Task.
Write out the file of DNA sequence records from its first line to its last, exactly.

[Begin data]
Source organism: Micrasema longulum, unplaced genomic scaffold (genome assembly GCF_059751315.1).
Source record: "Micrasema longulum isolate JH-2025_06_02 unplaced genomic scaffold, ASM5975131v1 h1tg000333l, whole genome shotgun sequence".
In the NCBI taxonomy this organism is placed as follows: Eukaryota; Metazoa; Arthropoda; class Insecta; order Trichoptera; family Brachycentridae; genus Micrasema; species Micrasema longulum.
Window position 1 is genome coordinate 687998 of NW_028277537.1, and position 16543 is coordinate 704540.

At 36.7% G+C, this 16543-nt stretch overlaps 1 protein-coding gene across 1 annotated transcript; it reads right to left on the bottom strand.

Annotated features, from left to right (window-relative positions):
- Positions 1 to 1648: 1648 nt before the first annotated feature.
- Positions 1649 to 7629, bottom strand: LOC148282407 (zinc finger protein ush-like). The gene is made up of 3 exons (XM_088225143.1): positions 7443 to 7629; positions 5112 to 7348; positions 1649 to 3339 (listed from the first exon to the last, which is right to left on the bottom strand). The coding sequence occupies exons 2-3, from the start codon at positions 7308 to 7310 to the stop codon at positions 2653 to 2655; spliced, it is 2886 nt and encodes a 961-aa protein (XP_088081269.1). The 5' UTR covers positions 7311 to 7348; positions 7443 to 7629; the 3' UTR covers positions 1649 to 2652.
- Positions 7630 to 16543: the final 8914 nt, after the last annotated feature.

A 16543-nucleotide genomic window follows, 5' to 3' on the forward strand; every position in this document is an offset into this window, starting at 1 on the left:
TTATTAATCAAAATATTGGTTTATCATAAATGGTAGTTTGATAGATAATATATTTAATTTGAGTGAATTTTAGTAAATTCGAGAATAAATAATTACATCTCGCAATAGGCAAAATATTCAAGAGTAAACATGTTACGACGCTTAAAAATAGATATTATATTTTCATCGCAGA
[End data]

Source organism: Micrasema longulum, unplaced genomic scaffold (genome assembly GCF_059751315.1).
Source record: "Micrasema longulum isolate JH-2025_06_02 unplaced genomic scaffold, ASM5975131v1 h1tg000333l, whole genome shotgun sequence".
In the NCBI taxonomy this organism is placed as follows: Eukaryota; Metazoa; Arthropoda; class Insecta; order Trichoptera; family Brachycentridae; genus Micrasema; species Micrasema longulum.
Window position 1 is genome coordinate 687998 of NW_028277537.1, and position 16543 is coordinate 704540.

At 36.7% G+C, this 16543-nt stretch overlaps 1 protein-coding gene across 1 annotated transcript; it reads right to left on the bottom strand.

Annotated features, from left to right (window-relative positions):
- Positions 1 to 1648: 1648 nt before the first annotated feature.
- Positions 1649 to 7629, bottom strand: LOC148282407 (zinc finger protein ush-like). The gene is made up of 3 exons (XM_088225143.1): positions 7443 to 7629; positions 5112 to 7348; positions 1649 to 3339 (listed from the first exon to the last, which is right to left on the bottom strand). The coding sequence occupies exons 2-3, from the start codon at positions 7308 to 7310 to the stop codon at positions 2653 to 2655; spliced, it is 2886 nt and encodes a 961-aa protein (XP_088081269.1). The 5' UTR covers positions 7311 to 7348; positions 7443 to 7629; the 3' UTR covers positions 1649 to 2652.
- Positions 7630 to 16543: the final 8914 nt, after the last annotated feature.

A 16543-nucleotide genomic window follows, 5' to 3' on the forward strand; every position in this document is an offset into this window, starting at 1 on the left:
TTATTAATCAAAATATTGGTTTATCATAAATGGTAGTTTGATAGATAATATATTTAATTTGAGTGAATTTTAGTAAATTCGAGAATAAATAATTACATCTCGCAATAGGCAAAATATTCAAGAGTAAACATGTTACGACGCTTAAAAATAGATATTATATTTTCATCGCAGA